“What caused this change is somewhat unclear, but the most likely explanation is that the socially aspirational simply applied a fashionable French word to a pre-existing practice, without being aware of its connotations,” Lee writes. “One of the results of this was that picnicking ceased to be associated with music and dancing and became a simple meal to which people were invited by a host. Another was that it became both more ‘genteel’ and – thanks to the idealisation of the countryside – more innocent.”
The perfect picnic – the ingredients are merely food and fun
Always remember that there’s no hard and fast rule to making the perfect
picnic – the ingredients are merely food and fun. (Image courtesy of Reader’s Digest)
Portrayed the picnic as a hedonistic activity
Edouard Manet’s “Le Dejeuner sur l’herbe” (1862) portrayed the picnic as a hedonistic activity. (Image courtesy of Bridgeman Images)
Sin vs. simplicity
Surprisingly, picnics were a moral issue in the 18th and 19th centuries, when they found their way into both the visual and written arts; though paintings, poems and novels portrayed the picnic as a celebration of innocence and simplicity in life, others still showed the picnic as decadent and hedonistic, such as the nude picnicker in Manet’s “Le Dejeuner sur l’herbe” (1862).
In Victorian England, if one were having a picnic outside, according to the NPR broadcast, one had to include “tables, linens, crystal, chairs and servants – and gourmet fare, of course.”
Author Katherine Mansfield, in her blog The Vintage Kitchen, writes that as picnics moved outside and became more casual, the look and the food that accompanied the activity changed drastically.
“Back in earlier centuries, outdoor eating meant bountiful quantities and dramatic fare. Whole animals roasted over fire pits, multiple courses served by domestic staff, exotic ingredients, rich foods, elaborate presentation,” Mansfield writes. “But as outdoor dining began to evolve over time into smaller parties and simpler affairs, the food that accompanied it changed also. As serving staffs diminished and people became more independent, picnics and the baskets they represented, became simpler – filled with foods that could be easily made, easily transported, and easily unpacked.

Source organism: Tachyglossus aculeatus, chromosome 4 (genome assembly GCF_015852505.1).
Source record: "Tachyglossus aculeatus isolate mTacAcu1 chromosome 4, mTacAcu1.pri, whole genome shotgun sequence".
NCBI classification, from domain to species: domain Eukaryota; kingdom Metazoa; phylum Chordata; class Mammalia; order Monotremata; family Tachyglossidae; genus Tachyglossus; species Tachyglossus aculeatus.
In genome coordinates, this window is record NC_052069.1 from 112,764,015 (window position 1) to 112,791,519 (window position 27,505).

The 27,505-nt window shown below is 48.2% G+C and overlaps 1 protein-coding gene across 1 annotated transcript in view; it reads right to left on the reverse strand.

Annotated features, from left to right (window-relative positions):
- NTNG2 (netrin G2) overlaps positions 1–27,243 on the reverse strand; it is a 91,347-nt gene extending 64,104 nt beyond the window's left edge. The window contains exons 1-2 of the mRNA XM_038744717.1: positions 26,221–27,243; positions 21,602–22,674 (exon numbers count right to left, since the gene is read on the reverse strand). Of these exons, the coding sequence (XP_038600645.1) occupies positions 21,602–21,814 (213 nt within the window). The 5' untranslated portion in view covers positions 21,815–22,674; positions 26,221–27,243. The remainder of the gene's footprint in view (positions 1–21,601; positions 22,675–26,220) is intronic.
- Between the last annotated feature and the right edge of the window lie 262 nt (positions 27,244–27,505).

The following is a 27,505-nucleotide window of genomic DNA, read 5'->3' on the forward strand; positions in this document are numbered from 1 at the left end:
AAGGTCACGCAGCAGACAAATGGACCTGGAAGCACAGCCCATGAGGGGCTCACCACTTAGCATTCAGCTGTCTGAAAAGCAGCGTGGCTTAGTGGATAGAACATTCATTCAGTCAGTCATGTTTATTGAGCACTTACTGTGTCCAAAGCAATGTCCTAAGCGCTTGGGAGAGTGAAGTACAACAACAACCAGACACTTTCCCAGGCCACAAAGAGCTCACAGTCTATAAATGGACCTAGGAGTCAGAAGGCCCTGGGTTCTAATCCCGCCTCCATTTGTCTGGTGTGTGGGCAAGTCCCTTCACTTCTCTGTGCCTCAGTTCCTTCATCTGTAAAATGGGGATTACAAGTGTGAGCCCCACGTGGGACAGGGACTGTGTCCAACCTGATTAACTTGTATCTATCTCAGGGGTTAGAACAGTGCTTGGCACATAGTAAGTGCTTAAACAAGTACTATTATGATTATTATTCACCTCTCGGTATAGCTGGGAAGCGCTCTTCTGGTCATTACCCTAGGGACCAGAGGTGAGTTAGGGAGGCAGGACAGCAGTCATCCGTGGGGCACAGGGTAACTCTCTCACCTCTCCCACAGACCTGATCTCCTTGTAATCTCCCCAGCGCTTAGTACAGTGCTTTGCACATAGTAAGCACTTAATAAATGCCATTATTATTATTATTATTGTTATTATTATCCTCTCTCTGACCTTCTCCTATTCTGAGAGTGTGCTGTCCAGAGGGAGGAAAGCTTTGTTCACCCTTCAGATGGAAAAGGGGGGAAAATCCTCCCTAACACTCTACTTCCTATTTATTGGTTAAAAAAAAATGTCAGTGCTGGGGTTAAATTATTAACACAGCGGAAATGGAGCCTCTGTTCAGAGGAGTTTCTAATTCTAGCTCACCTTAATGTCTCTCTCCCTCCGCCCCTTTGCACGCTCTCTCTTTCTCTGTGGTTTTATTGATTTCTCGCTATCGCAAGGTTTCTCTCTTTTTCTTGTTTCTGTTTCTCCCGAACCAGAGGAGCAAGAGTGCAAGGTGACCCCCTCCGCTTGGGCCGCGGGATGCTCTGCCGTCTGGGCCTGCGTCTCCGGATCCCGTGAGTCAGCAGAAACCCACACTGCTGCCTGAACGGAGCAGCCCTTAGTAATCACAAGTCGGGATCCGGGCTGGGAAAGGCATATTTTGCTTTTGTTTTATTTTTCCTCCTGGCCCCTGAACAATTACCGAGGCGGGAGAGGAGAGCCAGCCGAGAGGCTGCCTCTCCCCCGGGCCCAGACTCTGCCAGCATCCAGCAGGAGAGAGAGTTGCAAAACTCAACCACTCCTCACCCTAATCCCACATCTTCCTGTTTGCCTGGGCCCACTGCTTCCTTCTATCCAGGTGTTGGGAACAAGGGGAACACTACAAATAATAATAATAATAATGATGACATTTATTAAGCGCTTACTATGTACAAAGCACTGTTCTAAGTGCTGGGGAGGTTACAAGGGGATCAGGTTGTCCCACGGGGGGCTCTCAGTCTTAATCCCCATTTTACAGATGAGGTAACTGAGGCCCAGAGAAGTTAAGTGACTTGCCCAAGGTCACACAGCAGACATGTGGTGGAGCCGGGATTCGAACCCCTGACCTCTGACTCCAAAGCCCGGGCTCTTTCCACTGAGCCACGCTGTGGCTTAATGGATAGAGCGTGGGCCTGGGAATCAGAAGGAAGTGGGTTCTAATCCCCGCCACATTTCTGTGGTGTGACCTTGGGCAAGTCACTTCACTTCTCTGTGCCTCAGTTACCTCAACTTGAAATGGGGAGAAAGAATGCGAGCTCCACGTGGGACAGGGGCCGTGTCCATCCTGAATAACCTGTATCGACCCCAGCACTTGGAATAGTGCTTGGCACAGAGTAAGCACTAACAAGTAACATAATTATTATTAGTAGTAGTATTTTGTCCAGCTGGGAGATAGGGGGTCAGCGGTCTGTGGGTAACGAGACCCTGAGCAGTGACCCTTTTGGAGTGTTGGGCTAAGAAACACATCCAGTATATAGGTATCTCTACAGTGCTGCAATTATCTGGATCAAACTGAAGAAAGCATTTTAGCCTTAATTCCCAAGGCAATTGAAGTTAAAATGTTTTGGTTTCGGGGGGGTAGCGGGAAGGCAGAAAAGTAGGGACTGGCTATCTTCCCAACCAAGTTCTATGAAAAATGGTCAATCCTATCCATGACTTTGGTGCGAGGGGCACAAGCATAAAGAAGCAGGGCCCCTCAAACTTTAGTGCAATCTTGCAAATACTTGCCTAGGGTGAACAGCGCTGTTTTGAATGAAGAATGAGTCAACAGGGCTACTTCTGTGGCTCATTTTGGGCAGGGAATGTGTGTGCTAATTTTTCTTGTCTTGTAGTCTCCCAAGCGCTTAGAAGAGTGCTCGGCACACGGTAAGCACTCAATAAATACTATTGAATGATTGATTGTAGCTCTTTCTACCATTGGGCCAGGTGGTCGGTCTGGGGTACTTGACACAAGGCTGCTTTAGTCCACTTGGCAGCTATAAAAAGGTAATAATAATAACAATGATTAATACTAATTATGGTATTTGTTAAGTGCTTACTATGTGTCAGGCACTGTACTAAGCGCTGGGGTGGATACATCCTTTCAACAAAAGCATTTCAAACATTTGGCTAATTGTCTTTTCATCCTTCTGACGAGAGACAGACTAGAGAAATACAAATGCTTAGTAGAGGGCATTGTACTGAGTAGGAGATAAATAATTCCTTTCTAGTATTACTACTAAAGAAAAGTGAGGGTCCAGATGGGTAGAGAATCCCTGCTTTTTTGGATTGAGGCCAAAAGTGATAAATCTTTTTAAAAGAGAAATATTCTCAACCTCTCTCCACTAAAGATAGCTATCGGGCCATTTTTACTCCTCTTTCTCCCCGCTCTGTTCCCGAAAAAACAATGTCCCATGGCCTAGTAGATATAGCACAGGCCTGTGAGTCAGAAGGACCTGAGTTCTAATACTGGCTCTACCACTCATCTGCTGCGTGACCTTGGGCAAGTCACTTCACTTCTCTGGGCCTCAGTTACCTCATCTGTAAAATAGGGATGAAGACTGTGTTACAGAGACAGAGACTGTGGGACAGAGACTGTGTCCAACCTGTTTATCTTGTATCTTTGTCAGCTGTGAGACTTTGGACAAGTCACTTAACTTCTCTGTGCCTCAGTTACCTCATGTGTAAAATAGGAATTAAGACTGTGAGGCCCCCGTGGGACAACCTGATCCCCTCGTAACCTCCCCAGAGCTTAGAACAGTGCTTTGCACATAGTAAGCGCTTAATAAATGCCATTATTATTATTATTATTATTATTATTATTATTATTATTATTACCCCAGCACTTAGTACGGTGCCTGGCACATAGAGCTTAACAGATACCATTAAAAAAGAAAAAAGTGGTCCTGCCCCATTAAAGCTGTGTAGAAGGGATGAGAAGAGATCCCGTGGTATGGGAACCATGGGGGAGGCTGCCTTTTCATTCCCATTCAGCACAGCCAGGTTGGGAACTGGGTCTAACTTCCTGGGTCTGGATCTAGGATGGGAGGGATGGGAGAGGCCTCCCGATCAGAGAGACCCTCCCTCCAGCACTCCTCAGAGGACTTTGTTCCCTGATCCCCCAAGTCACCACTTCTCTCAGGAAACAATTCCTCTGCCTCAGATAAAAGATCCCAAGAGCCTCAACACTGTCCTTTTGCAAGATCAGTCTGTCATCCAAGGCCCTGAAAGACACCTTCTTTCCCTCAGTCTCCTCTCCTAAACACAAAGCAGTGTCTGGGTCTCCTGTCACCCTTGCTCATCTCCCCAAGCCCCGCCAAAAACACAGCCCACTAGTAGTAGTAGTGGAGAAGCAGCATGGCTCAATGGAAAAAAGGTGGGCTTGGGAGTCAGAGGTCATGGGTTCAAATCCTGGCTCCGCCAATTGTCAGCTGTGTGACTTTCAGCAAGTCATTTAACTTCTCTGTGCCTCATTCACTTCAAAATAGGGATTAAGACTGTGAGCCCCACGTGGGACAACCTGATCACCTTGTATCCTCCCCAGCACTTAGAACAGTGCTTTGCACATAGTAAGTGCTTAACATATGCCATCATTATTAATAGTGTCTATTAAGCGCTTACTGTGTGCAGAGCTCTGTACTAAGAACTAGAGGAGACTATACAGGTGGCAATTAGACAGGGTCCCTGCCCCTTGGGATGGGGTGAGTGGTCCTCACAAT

Economical, spontaneous, and available to everyone, picnics naturally turned destinations into dining opportunities. All you needed was a basket, a blanket, a small collection of foodstuffs, and an adventurous spirit.”
A tisket, a tasket, a picnic basket
And as the 19th century gave way to the 1900s and the pioneering invention of the automobile made the countryside and nature more accessible to those wishing to enjoy a picnic, merchants began to produce baskets in which picnickers could carry their bounty. Around the time when British novelist Kenneth Grahame’s animals dined from a picnic basket in “Wind in the Willows” (1908), the picnic basket (also referred to as a “picnic hamper”) was invented.
“Picnic basket kits as we know today — having placeholders for dishes and silverware and glasses and napkins — actually begin to appear at the very dawn of the 20th century,” NPR’s Lydia Zurow writes.